One watches The Birth of a Nation from the present like a cop at a mob funeral: separated from its mournful agonies by an unbridgeable chasm, the fierce emotion at its center something we cannot share. Nearly a century after David Wark Griffith's historical epic emerged as the American cinema's first great lunge toward art, the funny-sad sight of Flora Cameron adding raw cotton appliqués to her burlap dress still carries with it a masterful balance of ruddy gentility and hopeful striving — we can sense it in Mae Marsh's wide, innocent eyes, in her childish belief that the war is just another game of pretend. But we know the image's original sense, for in it we can see the ghost of this country's history of violence. If Flora is innocent, then so is the Confederacy, the nation itself. Such sins are not so easily forgiven, even in the cinema's magical, dreamy dark.
That's not to say that Griffith's film was not as controversial upon its release in 1915 as it is today. Woodrow Wilson famously praised the film after it was screened at the White House, while the NAACP launched protests against it. Melvin B. Tolson called it such a "blatant lie that even a moron could see right through it," while James Agee placed it on par with Lincoln's speeches or Whitman's poetry. Regardless of its artistic merit, it is certainly one of the three or four most important films in the history of American cinema, the flash of lightning from which all our other fires and sparks have descended: its hateful tale of a nation's (re)birth also functions as the birth of a national cinema, the original sin we've spent a century attempting to redeem.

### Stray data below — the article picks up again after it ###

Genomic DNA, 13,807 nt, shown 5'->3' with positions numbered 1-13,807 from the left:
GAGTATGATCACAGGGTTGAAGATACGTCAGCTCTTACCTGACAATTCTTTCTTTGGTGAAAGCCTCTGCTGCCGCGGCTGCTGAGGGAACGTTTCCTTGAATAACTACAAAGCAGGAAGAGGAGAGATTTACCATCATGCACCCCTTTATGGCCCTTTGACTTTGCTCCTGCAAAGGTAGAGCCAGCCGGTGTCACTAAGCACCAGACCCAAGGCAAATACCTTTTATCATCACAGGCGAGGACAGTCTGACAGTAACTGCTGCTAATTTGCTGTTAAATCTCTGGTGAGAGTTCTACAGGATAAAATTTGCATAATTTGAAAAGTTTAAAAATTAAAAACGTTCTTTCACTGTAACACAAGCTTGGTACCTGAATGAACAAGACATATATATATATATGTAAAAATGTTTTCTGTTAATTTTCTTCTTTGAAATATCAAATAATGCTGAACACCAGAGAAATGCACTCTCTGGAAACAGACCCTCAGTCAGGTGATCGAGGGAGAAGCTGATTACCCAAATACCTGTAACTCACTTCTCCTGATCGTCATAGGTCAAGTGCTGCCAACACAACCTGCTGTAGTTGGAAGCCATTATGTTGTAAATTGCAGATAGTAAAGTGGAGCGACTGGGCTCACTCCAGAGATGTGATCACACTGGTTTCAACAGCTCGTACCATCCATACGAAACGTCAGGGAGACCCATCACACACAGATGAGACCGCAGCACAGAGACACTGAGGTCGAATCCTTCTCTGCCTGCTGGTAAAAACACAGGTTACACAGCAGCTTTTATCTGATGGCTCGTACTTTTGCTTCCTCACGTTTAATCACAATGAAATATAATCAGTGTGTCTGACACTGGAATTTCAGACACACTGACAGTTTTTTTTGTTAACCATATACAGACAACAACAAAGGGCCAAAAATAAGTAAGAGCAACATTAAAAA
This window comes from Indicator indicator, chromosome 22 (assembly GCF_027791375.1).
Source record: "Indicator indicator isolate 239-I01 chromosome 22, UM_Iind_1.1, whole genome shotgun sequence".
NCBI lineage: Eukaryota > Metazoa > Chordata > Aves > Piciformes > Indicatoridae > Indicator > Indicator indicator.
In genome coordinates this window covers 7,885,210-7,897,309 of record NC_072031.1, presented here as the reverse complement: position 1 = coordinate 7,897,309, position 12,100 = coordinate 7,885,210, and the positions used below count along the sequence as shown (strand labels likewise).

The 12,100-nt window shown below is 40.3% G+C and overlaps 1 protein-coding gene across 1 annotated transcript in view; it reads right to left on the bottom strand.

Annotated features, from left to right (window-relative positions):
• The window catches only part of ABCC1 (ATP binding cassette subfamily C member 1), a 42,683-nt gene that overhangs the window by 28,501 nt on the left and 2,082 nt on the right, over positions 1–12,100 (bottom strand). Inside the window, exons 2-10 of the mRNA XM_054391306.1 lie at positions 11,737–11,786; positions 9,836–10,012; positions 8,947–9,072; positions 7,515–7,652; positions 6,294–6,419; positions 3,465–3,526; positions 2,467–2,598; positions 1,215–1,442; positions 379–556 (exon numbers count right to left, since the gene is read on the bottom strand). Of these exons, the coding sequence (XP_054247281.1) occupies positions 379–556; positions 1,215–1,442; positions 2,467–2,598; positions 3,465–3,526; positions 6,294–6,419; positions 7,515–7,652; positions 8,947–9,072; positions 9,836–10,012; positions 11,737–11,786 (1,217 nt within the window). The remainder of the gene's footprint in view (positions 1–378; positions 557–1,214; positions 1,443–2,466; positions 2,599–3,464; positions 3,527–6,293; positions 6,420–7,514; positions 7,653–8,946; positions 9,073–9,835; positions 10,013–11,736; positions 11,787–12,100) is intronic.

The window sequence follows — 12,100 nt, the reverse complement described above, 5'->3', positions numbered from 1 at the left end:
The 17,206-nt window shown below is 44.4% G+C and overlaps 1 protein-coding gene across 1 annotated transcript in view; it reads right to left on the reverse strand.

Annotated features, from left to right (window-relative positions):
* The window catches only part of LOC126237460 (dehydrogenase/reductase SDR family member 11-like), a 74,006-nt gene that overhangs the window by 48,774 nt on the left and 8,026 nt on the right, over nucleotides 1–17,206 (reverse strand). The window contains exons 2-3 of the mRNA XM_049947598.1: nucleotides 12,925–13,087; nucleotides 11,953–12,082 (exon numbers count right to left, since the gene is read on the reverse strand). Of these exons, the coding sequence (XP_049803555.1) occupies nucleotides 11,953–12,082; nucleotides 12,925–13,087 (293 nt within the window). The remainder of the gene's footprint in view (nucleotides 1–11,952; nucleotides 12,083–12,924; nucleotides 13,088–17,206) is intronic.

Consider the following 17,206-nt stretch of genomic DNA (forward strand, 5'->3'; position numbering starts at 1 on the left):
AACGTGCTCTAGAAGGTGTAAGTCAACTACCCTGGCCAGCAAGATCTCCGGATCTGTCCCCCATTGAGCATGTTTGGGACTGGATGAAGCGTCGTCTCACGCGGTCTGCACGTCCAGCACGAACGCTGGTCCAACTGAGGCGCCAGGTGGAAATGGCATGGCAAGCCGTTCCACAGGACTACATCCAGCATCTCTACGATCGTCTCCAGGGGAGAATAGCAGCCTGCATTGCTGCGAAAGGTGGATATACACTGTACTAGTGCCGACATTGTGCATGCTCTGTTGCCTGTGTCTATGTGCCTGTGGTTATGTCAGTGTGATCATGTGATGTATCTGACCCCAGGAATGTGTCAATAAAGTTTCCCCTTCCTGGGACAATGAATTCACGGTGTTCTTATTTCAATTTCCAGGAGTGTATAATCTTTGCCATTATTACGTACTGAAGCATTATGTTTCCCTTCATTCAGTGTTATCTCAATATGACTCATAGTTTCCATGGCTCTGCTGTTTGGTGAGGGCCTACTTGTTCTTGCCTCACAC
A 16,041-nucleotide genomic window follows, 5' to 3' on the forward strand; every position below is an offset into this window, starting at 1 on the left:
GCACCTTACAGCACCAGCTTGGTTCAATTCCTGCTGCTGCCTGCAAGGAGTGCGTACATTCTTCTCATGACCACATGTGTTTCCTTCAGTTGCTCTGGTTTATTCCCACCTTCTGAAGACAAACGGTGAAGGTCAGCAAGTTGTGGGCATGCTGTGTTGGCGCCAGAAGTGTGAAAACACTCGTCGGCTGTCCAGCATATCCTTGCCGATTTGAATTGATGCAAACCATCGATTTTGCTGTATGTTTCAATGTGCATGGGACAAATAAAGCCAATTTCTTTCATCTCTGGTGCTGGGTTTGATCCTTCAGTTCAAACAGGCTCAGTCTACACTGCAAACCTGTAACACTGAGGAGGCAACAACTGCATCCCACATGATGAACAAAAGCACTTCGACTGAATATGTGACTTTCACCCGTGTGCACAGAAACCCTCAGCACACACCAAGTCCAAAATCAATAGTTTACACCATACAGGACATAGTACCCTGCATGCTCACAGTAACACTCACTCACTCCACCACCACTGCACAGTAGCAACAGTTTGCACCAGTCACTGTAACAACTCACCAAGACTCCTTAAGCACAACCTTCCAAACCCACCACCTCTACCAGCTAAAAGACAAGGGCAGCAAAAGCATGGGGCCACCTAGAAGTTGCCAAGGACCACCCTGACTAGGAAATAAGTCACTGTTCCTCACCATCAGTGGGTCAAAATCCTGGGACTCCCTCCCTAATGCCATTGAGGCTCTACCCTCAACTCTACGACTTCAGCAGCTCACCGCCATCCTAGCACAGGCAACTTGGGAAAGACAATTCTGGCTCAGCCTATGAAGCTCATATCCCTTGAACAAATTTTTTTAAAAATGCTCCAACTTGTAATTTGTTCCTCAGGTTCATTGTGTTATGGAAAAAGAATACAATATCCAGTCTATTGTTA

For The Birth of a Nation was that difficult thing, a racist masterpiece, a technical marvel whose history of Reconstruction was so egregious that it changed the trajectory of African-Americans on film. Not until Mario van Peebles did black men regain on-screen strength, relegated in the interim to empty, demeaning minstrelsy (Mr. Bojangles, Step-n-Fetchit) or unthreatening quiet (Sidney Poitier, a fine actor whose misused talents never achieved the reclaiming force of later blaxploitation pictures). Yet by introducing and developing the close-up, cross-cutting and the iris, Griffith took a leading role in the invention of a filmic syntax which remains with us to this day. For better or worse, The Birth of a Nation is cinema's subject, object and verb.
The real question one asks in any reappraisal of the film is perhaps impossible to answer. "Is it art?" Perhaps not, if you are of the mind that historical importance and artful beauty are separate qualities. That is not because The Birth of a Nation tells a tale of misery and woe — Alain Resnais twice found terrible beauty in history's burnt-out path, in the warning sorrow of Night and Fog and the cosmic loneliness, the laborious love, of Hiroshima, mon amour. But Resnais' films attempted to reclaim humanity rather than deny it. On the other hand, the beauty in certain of Griffith's compositions — like the forces curving around the side of a hill on the way to Atlanta, a scythe at the neck of the Confederacy — does not outweigh the militant ugliness of his racism. The film history that commences with The Birth of a Nation is a history not just of form but also of narrative content, a history whose art resides, if only too rarely, in its striving depiction of what a man no less artful than Abraham Lincoln called "the better angels of our nature." Griffith's film is a terrible angel, one to which we are as irrevocably tied as the Civil War or Reconstruction itself. And in that we are culpable all the more for using the syntax it developed to say something more perfect about our tenuous Union.